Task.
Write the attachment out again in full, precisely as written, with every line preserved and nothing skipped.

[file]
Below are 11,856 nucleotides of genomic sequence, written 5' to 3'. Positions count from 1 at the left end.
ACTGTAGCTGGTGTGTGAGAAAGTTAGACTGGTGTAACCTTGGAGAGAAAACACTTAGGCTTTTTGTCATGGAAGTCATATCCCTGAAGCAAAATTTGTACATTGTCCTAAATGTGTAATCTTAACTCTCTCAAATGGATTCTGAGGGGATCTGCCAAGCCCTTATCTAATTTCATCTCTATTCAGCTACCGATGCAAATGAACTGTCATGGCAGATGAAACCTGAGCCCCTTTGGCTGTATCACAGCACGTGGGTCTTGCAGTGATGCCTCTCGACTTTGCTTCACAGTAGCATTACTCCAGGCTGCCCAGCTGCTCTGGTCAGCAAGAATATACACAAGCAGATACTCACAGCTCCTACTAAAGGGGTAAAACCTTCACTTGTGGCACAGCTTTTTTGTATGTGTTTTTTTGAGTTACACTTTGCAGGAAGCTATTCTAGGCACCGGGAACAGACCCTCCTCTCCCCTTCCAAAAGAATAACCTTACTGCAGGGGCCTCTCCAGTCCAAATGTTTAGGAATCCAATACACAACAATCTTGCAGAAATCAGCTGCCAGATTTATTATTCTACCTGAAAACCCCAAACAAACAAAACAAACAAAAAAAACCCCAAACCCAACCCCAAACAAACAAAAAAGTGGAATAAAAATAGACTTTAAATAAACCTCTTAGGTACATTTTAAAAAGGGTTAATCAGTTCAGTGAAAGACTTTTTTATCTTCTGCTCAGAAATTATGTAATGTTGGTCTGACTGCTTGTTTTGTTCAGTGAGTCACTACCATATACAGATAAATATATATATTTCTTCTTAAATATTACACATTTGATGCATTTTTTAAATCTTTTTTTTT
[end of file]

Below are 11,856 nucleotides of genomic sequence, written 5' to 3'. Positions count from 1 at the left end.
ACTGTAGCTGGTGTGTGAGAAAGTTAGACTGGTGTAACCTTGGAGAGAAAACACTTAGGCTTTTTGTCATGGAAGTCATATCCCTGAAGCAAAATTTGTACATTGTCCTAAATGTGTAATCTTAACTCTCTCAAATGGATTCTGAGGGGATCTGCCAAGCCCTTATCTAATTTCATCTCTATTCAGCTACCGATGCAAATGAACTGTCATGGCAGATGAAACCTGAGCCCCTTTGGCTGTATCACAGCACGTGGGTCTTGCAGTGATGCCTCTCGACTTTGCTTCACAGTAGCATTACTCCAGGCTGCCCAGCTGCTCTGGTCAGCAAGAATATACACAAGCAGATACTCACAGCTCCTACTAAAGGGGTAAAACCTTCACTTGTGGCACAGCTTTTTTGTATGTGTTTTTTTGAGTTACACTTTGCAGGAAGCTATTCTAGGCACCGGGAACAGACCCTCCTCTCCCCTTCCAAAAGAATAACCTTACTGCAGGGGCCTCTCCAGTCCAAATGTTTAGGAATCCAATACACAACAATCTTGCAGAAATCAGCTGCCAGATTTATTATTCTACCTGAAAACCCCAAACAAACAAAACAAACAAAAAAAACCCCAAACCCAACCCCAAACAAACAAAAAAGTGGAATAAAAATAGACTTTAAATAAACCTCTTAGGTACATTTTAAAAAGGGTTAATCAGTTCAGTGAAAGACTTTTTTATCTTCTGCTCAGAAATTATGTAATGTTGGTCTGACTGCTTGTTTTGTTCAGTGAGTCACTACCATATACAGATAAATATATATATTTCTTCTTAAATATTACACATTTGATGCATTTTTTAAATCTTTTTTTTT